How did our ancient ancestors first discover (or, more likely, stumble upon) the intoxicating properties of various fermented fruits and grains? It’s doubtful we will ever know exactly how it happened. The story I’ve just told is but one of many possibilities.

All that matters is that some long-ago individual was the first human being to ever get loaded, setting the stage for the centuries of tippling and good times that followed.

We owe that brave, clever man or woman a heartfelt thank-you.


Sunday, February 10, 2013

Open Letter to Two Truckers

I’ve been sitting here listening to you guys for close to half an hour, while you go on and on about how President Obama hates America but loves the Muslim Brotherhood, about how he is turning the country into a socialist dictatorship (those two words don’t play well in the same sentence, by the by), and how he is going to use the murders in Connecticut to justify sending his stormtroopers into your homes to take away your guns. I have listened politely while you explained how he has it all wrong, that the surest way to keep what happened at that school from happening again is to arm the teachers. I’ve listened to everything you’ve said, and now I wanna talk for a little while, because I have a few questions for you, and a few observations.

First of all, let’s talk about the Second Amendment. The one you’re all twitterpated about. It says you have the right to bear arms period, right? Actually, not so much. Here’s the Amendment as it reads—the entire Amendment:

A well regulated Militia, being necessary to the security of a free State, the right of the people to keep and bear Arms, shall not be infringed.

Now, since you are so very familiar with these cherished words, perhaps you could answer a few questions for me?

Great. Here goes…

Can I see your Militia ID cards, please? Also, which federal, state or local entity is sponsoring your Militia activities? Is it that same entity that provides your funding? And if so, I’d like to see your tax and payroll files (unless you are doing your “patriotic” duty gratis), as well as a copy of your leadership structure. Oh, and what are your mission parameters? Do you have the necessary permissions to cross state boundaries in pursuit of your…um…duties? And could I please get the names and contact information for your liaisons with local law enforcement, the US military, the White House, Homeland Security, the CIA the FBI and—dare I say it—the BATF?

While you’re getting all that material together, I’ll just press on if that’s all right.

Let’s chat a little bit about your central thesis—arming teachers. According to you two (and Rush Limbaugh, Ann Coulter, Wayne LaPierre, and other thoughtful, reasoned—and don’t forget frightened and paranoid—members of your tribe) issuing sidearms to America’s teachers will bring a halt to atrocities like the one that happened in Connecticut, because the minute some whack-job opens fire on the students, Nice Teacher Lady will whip out her trusty Glock 19 and wax the perp before he can fire so much as one round from his high-capacity magazine. Does that about sum up your position?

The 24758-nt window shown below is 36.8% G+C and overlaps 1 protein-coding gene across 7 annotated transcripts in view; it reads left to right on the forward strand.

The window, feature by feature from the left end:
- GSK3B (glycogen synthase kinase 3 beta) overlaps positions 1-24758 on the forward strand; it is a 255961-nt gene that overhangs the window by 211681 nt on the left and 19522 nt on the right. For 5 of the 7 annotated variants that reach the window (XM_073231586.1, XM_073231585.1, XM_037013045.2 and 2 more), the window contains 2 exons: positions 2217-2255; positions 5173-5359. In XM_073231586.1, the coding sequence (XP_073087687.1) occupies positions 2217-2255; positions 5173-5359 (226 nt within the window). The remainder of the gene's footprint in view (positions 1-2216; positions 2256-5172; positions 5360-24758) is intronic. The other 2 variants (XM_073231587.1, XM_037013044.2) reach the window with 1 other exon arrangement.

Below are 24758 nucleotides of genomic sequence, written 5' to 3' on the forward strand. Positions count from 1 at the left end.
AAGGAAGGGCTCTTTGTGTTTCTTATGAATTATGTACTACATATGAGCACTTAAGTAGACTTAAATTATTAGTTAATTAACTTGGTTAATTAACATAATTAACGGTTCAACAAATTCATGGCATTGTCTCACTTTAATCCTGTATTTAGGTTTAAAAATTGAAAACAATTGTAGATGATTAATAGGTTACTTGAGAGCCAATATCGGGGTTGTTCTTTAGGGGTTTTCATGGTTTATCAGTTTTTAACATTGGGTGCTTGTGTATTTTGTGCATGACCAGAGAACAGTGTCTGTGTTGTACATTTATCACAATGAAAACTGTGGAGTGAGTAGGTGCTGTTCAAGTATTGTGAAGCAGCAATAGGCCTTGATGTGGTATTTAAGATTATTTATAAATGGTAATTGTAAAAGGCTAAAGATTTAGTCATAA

I’m wondering if you’ve considered a few things.

For instance, you do realize that you’re talking about one of those dreaded Federal Programs you hate so much, right? If the government issues a weapon to every teacher in the country (there are about 3.3 million teachers in public schools alone) someone is going to have to oversee it—budgets, certifications, re-certifications, ongoing monitoring, etc. Estimating conservatively (boy, ya gotta love that word, right?) we’re talking about tens of millions of dollars every year. And that, boy howdy, is simply a huge fucking burden on the national ledgers. Or the States ledgers, if the Feds pass the, so to speak, buck. Or maybe you intend to have the teachers foot the bill for their own weapons? Bet’cha a dollar the National Education Association will have a few choice words for you about that idea, and I bet you can’t say most of those words on prime-time TV. In fact, I bet those words rhyme with Yuck and Poo.

Moving along, are you going to force these teachers to carry sidearms? What if they don’t want to? And wouldn’t it worry you, just a tiny little bit, about a teacher who really, really wanted to go in amongst a bunch of first graders armed?

Which brings me to another couple of things. What happens when one of your armed teachers loses his sidearm? This happened in Lapeer, MI, just last month, except it was the school’s rent-a-cop who left his weapon in a bathroom. And furthermore, what is your response going to be when one of your armed educators loses his shit and turns his pistol on little Jimmy? Maybe even your little Jimmy? Because such a terrifying happenstance isn’t a might, it’s an ugly certainty.

Oh, but wait. If that happens, one of the other armed teachers will leap in, just like John McClane, and save the day, right? Sure. Sure. I mean, that’s what always happens in the movies, right?

And, hey: have you ever been a teacher? No, I thought not. I have, however, and I’m here to tell ya this. It’s fucking hard—kids with over-developed senses of entitlement, ungrateful parents, grateful parents who think of you first as day-care, and second as an educator, the bafflingly ridiculous menace of standardized testing etc., etc., etc. And now you want to add crisis management to their list of responsibilties? On top of everything, you want them trained in the same manner as police officers? I haven’t seen that movie yet, but I bet Mel Gibson is in it.